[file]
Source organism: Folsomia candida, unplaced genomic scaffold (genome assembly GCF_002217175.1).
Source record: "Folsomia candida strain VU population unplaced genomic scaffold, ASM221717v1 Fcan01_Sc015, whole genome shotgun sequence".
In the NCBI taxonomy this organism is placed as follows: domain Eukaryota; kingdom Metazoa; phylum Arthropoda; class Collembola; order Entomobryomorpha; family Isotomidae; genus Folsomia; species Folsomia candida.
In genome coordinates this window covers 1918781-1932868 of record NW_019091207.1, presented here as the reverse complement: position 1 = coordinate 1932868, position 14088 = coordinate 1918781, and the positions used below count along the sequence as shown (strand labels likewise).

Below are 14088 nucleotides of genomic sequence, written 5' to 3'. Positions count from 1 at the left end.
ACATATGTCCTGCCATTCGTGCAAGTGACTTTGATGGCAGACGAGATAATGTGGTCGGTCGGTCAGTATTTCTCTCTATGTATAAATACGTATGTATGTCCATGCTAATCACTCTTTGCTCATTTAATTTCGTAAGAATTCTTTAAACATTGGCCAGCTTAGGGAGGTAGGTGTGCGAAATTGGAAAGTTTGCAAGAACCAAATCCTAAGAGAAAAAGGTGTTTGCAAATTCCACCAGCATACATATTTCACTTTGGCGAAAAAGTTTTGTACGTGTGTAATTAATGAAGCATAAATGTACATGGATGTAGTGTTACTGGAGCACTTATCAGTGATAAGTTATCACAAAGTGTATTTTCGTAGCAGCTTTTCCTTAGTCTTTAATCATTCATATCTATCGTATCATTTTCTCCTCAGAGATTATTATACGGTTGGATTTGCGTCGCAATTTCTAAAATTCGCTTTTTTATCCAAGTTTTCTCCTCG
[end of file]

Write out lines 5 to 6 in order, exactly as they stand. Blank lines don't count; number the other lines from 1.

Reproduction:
Below are 14088 nucleotides of genomic sequence, written 5' to 3'. Positions count from 1 at the left end.
ACATATGTCCTGCCATTCGTGCAAGTGACTTTGATGGCAGACGAGATAATGTGGTCGGTCGGTCAGTATTTCTCTCTATGTATAAATACGTATGTATGTCCATGCTAATCACTCTTTGCTCATTTAATTTCGTAAGAATTCTTTAAACATTGGCCAGCTTAGGGAGGTAGGTGTGCGAAATTGGAAAGTTTGCAAGAACCAAATCCTAAGAGAAAAAGGTGTTTGCAAATTCCACCAGCATACATATTTCACTTTGGCGAAAAAGTTTTGTACGTGTGTAATTAATGAAGCATAAATGTACATGGATGTAGTGTTACTGGAGCACTTATCAGTGATAAGTTATCACAAAGTGTATTTTCGTAGCAGCTTTTCCTTAGTCTTTAATCATTCATATCTATCGTATCATTTTCTCCTCAGAGATTATTATACGGTTGGATTTGCGTCGCAATTTCTAAAATTCGCTTTTTTATCCAAGTTTTCTCCTCG